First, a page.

Put Down Humanely

HIGH The premise.

LOW The controls.

WTF Was this an early build?


Alien invasions in videogames generally follow the same template — an enemy force arrives on Earth (or an Earth stand-in) and the player must defend. Attack of the Earthlings, as the title would suggest, puts the shoe on the other foot. A mining vessel arrives on a planet inhabited by insectoid creatures, and murders a bunch of them after landing. It’s then down to a matriarch of the native creatures to break into the ship and  fight through each of the themed floors in search of vengeance.

Earthlings is an isometric, turn-based strategy game at its core, but the units are mainly melee, fighting long range opponents. Barging in to any encounter without the advantage will result in a slaughter, so every setup hinges on waddling around armed guards and finding a clean opening to eliminate them. Fortunately, Earthlings does try and mix it up with different units and mission structures. The fail state for most levels is losing the Matriarch, so as long as she can eat felled enemies and generate new grunts, different approaches can be tried without a loss.

In terms of troops available, the player always has a basic grunt that has no special abilities except using vents to fast-travel around a level. More importantly, it can be upgraded in three different ways — into an assassination type that focuses on stealth and backstabbing, a ranged type that prioritizes shooting and distraction, and a heavy that’s able to take hits and dish them out.

The mission design tries to push turn-based strategy vets out of their comfort zone with various twists — one level has a turn limit, another spawns enemies all around and expects the player to hold them off, and boss encounters that rewrite the rules of how units react. These aren’t revolutionary, but it does serve to make sure that players won’t fall into a repetitive, comfortable pattern.

 Unfortunately, despite an unusual premise and a couple of uncommon ideas, Earthlings just isn’t polished. After my time with it, I came away feeling like it was one optimization sweep away from being a final product. 

For example, there are simple things like the color scheme for the user interface making it hard to tell which option is highlighted and what the outcome would be.

Worse is the delay between issuing a command and a units following through with it. I would often press a button to execute an attack, there would be a pause, the unit would start moving, stop, turn, move again, stop in front of the target, rotate, and then execute the attack. It grinds the already-sedate pace of play down to a near-halt. Coupled with the confusing UI, there were moments where I would issue a command, be fooled by the pause, then accidentally cancel the action and be unclear what had happened.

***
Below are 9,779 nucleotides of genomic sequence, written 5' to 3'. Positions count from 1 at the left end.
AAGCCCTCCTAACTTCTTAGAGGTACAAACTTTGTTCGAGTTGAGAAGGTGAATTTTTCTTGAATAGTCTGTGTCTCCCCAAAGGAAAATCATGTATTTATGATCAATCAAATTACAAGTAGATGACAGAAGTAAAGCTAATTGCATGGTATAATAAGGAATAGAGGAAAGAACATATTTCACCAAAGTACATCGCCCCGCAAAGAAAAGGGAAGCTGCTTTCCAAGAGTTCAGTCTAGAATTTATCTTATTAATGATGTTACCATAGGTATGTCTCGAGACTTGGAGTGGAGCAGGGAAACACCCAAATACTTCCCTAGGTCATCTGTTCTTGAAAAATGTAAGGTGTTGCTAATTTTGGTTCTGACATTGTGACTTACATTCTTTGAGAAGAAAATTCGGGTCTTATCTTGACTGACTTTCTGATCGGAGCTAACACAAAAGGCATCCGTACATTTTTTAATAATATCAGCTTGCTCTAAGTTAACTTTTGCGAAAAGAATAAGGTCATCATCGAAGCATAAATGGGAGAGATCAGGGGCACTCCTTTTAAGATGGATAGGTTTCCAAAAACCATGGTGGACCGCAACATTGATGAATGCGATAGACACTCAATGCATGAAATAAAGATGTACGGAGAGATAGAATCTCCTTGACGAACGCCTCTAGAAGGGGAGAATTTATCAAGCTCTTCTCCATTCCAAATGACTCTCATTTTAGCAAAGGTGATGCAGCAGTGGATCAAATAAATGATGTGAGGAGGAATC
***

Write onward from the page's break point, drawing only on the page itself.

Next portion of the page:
Attack of the Earthlings is by no means a bad game — its personality and anti-capitalist, anti-human stance works, and the ideas underlying the mechanics are well-thought-out. Unfortunately, the execution, lack of optimization and muddy presentation undermine a title that was already going to struggle in a genre well-stocked with plenty of superlative examples.

Rating: 5 out of 10

Disclosures: This game is developed by Team Junkfish and published by Wales Interactive Ltd. It is currently available on XBO, PS4, and PC. This copy of the game was obtained via publisher and reviewed on the XBO-X. Approximately 12 hours of play were devoted to the singleplayer mode, and the game was completed. There are no multiplayer modes.

Parents: According to the ESRB, this game is rated T and contains Violence and Blood. The game is macabre, the matriarch sucks the life out of corpses, unarmed earthlings can be slaughtered and despite the humor it gets pretty gruesome. The Teen rating is earned.

Colorblind Modes: There are no colorblind modes available in the options.

Deaf & Hard of Hearing Gamers: All information is subtitled, and the game does not rely on sound, it has no relevant audio cues needed for play. There is no option to adjust text size. It’s fully accessible.

Remappable Controls: No, this game’s controls are not remappable.

AJ Small

AJ Small

AJ Small is a games industry veteran with over 12 years of experience. He started his gaming on the BBC Microcomputer and switched to being a devout SEGA fan from then on. He currently walks the earth in search of the tastiest/seediest drinking holes as part of his attempt to tell every single person on the planet that Speedball 2 and The Chaos Engine are the greatest games ever made.

He can be found on twitter, where he welcomes screenshots of Dreamcast games and talk about Mindjack, just don’t mention that one time he was in Canada.
AJ Small

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